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Rapporteur calls on Maltese government and opposition to pursue an open and inclusive reform process

Pieter Omtzigt (Netherlands, EPP/CD)
©Council of Europe

Pieter Omtzigt (Netherlands, EPP/CD), rapporteur on the assassination of Daphne Caruana Galizia and the rule of law in Malta, today responded to developments in the process of institutional reform in Malta.

“When I visited Malta in February, I was encouraged to hear from the government that an extensive package of reform proposals was almost ready for publication and would be presented to the Venice Commission for its opinion,” recalled Mr Omtzigt.

“I have still not seen any text, but I have heard serious concerns about how the proposals were developed,” he continued. “My earlier report noted the scepticism of many in Malta, who feared that the reform process would be ‘handled behind closed doors between the leadership of the governing and opposition parties’. I concluded that this would be wrong, yet it is exactly what seems to be happening.”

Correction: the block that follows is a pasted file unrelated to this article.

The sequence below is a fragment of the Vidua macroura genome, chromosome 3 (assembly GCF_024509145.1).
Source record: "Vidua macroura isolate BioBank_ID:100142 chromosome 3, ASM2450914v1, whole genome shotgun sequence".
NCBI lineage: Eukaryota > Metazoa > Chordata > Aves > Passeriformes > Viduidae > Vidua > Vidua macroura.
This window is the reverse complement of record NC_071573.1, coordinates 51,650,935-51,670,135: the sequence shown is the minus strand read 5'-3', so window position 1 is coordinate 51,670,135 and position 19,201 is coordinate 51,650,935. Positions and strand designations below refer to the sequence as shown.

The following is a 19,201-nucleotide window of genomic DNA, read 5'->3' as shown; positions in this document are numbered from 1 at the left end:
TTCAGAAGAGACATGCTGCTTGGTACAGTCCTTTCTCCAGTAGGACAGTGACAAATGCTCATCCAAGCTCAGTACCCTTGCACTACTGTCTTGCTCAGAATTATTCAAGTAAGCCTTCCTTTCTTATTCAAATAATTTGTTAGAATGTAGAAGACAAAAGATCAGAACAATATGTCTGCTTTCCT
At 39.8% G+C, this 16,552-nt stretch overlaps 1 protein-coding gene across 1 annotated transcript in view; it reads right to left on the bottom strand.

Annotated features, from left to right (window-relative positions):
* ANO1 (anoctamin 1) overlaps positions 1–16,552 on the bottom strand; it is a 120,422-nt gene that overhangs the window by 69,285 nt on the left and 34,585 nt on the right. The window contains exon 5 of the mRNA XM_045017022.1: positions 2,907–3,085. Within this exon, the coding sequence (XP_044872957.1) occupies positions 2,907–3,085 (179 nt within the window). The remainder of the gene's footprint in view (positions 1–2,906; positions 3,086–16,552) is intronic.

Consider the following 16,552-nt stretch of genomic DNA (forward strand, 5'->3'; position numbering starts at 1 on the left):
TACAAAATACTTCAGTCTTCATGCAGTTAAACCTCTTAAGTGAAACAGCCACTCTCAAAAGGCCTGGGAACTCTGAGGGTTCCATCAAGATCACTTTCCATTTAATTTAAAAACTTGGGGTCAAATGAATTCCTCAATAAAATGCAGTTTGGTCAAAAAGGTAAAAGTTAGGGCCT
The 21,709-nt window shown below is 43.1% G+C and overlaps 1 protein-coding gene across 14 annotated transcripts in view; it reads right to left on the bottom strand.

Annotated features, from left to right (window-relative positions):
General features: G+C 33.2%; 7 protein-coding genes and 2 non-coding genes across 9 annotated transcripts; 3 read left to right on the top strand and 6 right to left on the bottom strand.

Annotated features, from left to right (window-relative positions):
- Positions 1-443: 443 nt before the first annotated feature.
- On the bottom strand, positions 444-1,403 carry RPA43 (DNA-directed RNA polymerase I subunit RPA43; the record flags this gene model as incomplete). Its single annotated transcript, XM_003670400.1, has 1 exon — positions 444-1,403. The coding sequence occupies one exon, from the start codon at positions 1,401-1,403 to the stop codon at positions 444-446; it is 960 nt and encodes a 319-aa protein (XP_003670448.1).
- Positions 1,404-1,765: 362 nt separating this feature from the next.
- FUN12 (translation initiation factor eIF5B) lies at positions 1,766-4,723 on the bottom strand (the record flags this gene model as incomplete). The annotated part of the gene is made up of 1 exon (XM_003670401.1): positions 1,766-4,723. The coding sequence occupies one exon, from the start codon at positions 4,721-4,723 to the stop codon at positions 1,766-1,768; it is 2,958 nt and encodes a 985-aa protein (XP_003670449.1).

“For the Venice Commission, it was very important that reforms be adopted ‘as the result of a process of wide consultation in society.’ The Assembly recommended that reforms should be ‘designed and implemented… through an open, widely inclusive and transparent process’. How the reform proposals are prepared, and whether they meet the clear requirements of the Venice Commission opinion, will affect not only their legitimacy and acceptance by the general public – it will also be a defining test for the international credibility of the Abela administration,” concluded Mr Omtzigt.